CNJ staff photo: Sharna Johnson Clovis City Clerk LeighAnn Melancon numbers petitions filed Monday by the High Plains Patriots. If 456 signatures are verified, the petitions will force a special election for an area Affordable Housing Plan. Melancon said verification should be complete by Wednesday.
The High Plains Patriots Citizens group turned in petitions to force a special election on the affordable housing plan passed last month by the Clovis City Commission.
The signatures still have to be verified as coming from registered Clovis voters, but group president Kim Runyan said a check was done on signatures before the Monday afternoon filing, using county voter rolls, to self-verify more than the required 456 signatures.
“We verified 101 over, so it was 557,” Runyan said. “I don’t know how many we turned in, but I know that was the number we verified.”
The city charter allows citizens to petition for a referendum election on any ordinance within 30 days of passage, with a requirement set at 20 percent turnout from the previous municipal election.
Monday was the first business day following the 30th day since the Clovis City Commission passed the affordable housing plan on a 6-1 vote in its May 5 meeting.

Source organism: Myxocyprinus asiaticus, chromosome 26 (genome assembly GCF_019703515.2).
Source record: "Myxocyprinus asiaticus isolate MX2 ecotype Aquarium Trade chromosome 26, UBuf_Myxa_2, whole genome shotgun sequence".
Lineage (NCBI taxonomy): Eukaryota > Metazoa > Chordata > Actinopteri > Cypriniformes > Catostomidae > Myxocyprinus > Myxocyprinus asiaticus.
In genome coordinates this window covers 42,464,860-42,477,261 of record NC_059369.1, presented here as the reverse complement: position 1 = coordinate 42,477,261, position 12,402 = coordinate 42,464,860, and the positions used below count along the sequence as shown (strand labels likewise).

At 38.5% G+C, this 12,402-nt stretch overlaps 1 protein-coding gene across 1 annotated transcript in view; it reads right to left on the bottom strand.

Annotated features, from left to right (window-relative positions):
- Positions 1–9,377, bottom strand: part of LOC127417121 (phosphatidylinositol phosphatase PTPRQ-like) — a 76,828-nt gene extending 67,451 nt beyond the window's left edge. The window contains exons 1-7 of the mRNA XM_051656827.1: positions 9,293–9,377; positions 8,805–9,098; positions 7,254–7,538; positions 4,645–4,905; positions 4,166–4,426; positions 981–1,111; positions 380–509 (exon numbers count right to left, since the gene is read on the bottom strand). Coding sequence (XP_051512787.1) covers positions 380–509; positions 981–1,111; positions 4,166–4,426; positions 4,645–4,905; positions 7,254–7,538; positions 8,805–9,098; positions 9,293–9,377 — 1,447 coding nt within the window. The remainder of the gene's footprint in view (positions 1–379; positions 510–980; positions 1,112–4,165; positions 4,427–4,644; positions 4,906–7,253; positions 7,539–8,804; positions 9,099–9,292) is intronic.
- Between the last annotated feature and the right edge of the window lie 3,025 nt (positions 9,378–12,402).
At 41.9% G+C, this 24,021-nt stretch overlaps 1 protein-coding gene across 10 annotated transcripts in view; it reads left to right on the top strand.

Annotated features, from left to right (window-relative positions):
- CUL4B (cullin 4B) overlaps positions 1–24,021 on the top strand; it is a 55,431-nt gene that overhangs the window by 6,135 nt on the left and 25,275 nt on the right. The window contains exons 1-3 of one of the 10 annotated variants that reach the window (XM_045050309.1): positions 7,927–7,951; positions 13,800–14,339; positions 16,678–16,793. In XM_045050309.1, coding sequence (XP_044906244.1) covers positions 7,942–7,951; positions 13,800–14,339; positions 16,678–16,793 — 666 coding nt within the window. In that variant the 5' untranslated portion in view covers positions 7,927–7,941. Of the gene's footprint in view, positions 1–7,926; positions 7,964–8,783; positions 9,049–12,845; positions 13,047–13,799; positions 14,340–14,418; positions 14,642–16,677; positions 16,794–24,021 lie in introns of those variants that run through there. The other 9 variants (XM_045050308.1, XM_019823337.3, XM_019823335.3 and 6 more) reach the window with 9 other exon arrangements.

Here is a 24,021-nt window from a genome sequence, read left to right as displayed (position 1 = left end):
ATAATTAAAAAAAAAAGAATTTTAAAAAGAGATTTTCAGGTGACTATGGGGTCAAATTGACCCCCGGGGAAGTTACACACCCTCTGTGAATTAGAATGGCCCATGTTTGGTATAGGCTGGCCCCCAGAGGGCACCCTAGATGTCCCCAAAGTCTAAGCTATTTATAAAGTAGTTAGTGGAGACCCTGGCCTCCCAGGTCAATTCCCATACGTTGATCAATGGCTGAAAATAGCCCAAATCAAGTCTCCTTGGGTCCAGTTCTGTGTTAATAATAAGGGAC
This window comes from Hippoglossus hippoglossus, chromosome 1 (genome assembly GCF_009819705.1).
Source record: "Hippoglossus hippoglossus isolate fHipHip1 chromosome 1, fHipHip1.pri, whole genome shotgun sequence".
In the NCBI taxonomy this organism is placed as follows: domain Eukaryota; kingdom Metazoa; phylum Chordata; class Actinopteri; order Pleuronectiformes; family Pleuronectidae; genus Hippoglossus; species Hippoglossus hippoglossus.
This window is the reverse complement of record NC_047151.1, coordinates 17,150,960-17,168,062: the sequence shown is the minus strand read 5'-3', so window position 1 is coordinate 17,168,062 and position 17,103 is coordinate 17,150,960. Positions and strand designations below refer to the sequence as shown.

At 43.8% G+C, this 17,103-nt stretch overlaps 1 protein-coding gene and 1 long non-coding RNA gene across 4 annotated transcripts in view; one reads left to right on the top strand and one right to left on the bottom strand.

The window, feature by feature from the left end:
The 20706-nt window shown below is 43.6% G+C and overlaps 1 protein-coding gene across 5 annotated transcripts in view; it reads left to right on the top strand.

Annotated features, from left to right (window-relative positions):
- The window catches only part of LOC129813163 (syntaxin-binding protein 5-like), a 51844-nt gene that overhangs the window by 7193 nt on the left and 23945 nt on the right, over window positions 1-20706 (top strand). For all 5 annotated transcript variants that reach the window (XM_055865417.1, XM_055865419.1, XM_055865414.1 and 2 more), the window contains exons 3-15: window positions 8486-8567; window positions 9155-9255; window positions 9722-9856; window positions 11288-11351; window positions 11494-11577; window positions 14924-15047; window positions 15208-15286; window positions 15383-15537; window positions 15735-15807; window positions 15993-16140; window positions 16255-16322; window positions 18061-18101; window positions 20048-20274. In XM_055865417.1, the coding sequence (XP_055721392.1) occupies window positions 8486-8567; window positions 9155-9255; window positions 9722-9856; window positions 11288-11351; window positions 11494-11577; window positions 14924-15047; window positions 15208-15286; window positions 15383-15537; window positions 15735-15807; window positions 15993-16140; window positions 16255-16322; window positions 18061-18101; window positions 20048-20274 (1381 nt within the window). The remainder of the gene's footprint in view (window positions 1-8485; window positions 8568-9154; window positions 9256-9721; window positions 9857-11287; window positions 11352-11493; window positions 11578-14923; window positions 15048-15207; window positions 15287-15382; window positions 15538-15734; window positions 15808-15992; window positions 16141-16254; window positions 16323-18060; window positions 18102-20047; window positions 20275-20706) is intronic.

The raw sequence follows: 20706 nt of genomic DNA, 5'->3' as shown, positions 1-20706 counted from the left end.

City Clerk LeighAnn Melancon said city staff will start the verification process Tuesday morning, and she expects the process to be finished Wednesday afternoon. The city will only verify enough signatures to exceed the requirements by 50 to 100 signatures.
The city went through a similar process when a gross receipts tax increase went to a referendum vote, also via a petition sponsored by the High Plains Patriots.
Should the required number of signatures be verified, the commission would be required to schedule an election within 60 days of the filing — Aug. 6 at the latest.
The affordable housing plan is an amendment to the state’s anti-donation clause, which otherwise says a city cannot, “directly or indirectly lend or pledge its credit or make any donation to or in aid of any person, association or public or private corporation.” Cities, including Clovis, have created a similar amendment for economic development ventures.
Randy Crowder, who was the lone dissenting vote, cited troubles with taxpayer dollars going to private industries that would build affordable housing.